The freedom that Sartre discusses in his essay is distinct from the conventional idea of freedom that many may have. The freedom to do anything one wants is separate from the true and absolute freedom that Sartre refers to. True personal freedom is one’s ability to express their beliefs and principles regardless of the forces that govern them. It is the ability to make choices regardless of any rewards or material possessions one may obtain as a consequence of their choice. In an oppressive society, personal beliefs often start to take precedence over any material possessions and sometimes, over their own life. In other words, people are willing to die at the hands of their oppressors rather than give up on what they believe in. In his essay, Sartre explains that people often made the authentic choice in the presence of death, and it was through this act that they were able to exercise true freedom. Many of those who were tortured at the hands of the Nazis resisted revealing any information they had on the resistance movement because they stayed true to believing that their people should be freed from the oppressors. This choice may have cost them their lives but they did so as part of exercising their freedom. If they had instead chosen to spill information as a means to keep themselves alive, they would have continued living a limited life; one in which they sacrificed their freedom and lacked any meaning or purpose because they abandoned any beliefs they had. People are more than their situation so they should be able to transcend the situation and stay committed to their beliefs. 

The attitudes that Sartre shared in his essay forces us to think about the manner in which we live. Initially, society seems to be guilty of stripping freedom away from the people, and then forcing them to obey laws in order to keep their freedom. In fact, it may seem quite ironic how we are rewarded with freedom, which is something inherently ours, for giving up a certain level of our autonomy. However, this outlook on society in freedom is not accurate. Since freedom is something that is inherently ours and essential to our existence; it cannot be stripped away from us by external forces or authority. However, as members of society, we agree to accept some limitations placed on our freedom. For example, we agree to obey the laws of society as a means to maintain order in our lives and fulfill our potential as social creatures. However, we do not lose our freedom because everyone has the ability to break the law. The fact that we are still capable of committing terrible acts but choose not to proves that we still maintain our freedom.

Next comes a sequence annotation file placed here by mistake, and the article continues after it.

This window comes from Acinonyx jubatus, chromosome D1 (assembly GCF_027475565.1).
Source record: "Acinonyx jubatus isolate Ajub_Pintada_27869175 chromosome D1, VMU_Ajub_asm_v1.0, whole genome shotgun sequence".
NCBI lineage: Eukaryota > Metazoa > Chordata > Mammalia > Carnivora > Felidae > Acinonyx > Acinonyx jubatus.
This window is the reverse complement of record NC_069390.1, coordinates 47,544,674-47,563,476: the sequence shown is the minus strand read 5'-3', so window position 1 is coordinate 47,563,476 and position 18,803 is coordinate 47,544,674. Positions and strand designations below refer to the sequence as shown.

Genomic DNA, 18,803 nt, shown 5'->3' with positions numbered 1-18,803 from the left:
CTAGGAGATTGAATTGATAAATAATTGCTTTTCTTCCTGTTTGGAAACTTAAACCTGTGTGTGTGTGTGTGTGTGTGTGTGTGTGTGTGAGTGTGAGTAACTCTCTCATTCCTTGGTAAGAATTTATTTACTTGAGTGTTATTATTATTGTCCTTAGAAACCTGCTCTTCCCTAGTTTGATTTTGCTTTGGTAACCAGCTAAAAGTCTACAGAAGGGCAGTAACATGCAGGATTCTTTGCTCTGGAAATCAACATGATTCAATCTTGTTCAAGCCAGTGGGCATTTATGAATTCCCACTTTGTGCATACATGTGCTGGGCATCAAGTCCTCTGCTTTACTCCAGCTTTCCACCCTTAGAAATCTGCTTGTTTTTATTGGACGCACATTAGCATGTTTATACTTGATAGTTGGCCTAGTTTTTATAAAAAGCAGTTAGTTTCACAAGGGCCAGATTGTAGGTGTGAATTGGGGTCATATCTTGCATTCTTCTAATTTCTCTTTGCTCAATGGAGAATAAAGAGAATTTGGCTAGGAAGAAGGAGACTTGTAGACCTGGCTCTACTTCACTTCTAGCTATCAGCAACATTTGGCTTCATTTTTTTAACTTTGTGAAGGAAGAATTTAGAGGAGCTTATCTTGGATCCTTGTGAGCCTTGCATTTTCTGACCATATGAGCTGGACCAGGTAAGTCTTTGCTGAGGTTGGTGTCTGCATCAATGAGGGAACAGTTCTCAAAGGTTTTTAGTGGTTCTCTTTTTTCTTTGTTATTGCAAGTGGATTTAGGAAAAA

However, one would have to face the consequences of committing any terrible and unlawful acts. Therefore, it is important to distinguish between the consequences of an act and freedom. People have the freedom to commit any acts but they may not be successful or satisfied with the consequences, but this does not mean they do not have the freedom to commit an act. The German occupation placed limitations on people’s freedom that conflicted with their rights and beliefs. At this point, it becomes a clear case of oppression as opposed to society maintaining order. During peaceful times, it is not obvious if something is lacking in the manner they live their lives but during oppressive circumstances, it becomes very apparent. Once, it becomes apparent that their lives are not to be lived in the way that it is supposed to be, the urge to fight for their lives materializes and it results in a strength that ultimately empowers them to exercise their freedom. The absolute freedom that they experience under the regime is one that was born out of the shackles that they were bound to. 


Works Cited

Camus, Albert. “The Myth of Sisyphus.” The Myth of Sisyphus, and Other Essays. Translated by Justin O’Brien, Hamish Hamilton, 1955, pp. 3-119.  

Sartre, Jean-Paul. “The Republic of Silence.” Lettres françaises, 1944, pp. 1-7.

Hidden Costs, Dirty Lies, and The Illusion of Choice: The Worst of American Healthcare

by Vignesh Subramanian, April 12, 2022

The headlines are the same every year, and have been so for the last half-century: U.S. Health Care Ranked Worst in the Developed World (TIME, 2014); US health spending twice other countries’ with worse results (Reuters, 2018); U.S. health-care system ranks last among 11 high-income countries (Washington Post, 2021). The United States spends more on health care expenditures – both as a proportion of its gross domestic product and on a per capita basis – than any other developed nation, with annual accelerated growth rates in health spending exceeding those of OECD counterparts (Tikkanen and Abrams, Schneider). It is increasingly being understood that the U.S.’s outlier status is the result of higher prices and cost barriers rather than comparatively greater service utilization, with higher payments to hospitals and physicians as well as administrative overheads largely driving the outsized differences in spending (Kurani and Cox). Exactly how egregious the bills sent to American patients can be, however, is hidden in the fine print – an abusive doctrine formulated by medical bureaucracies and providers alike to obscure the truth about how far they are willing to go for profit.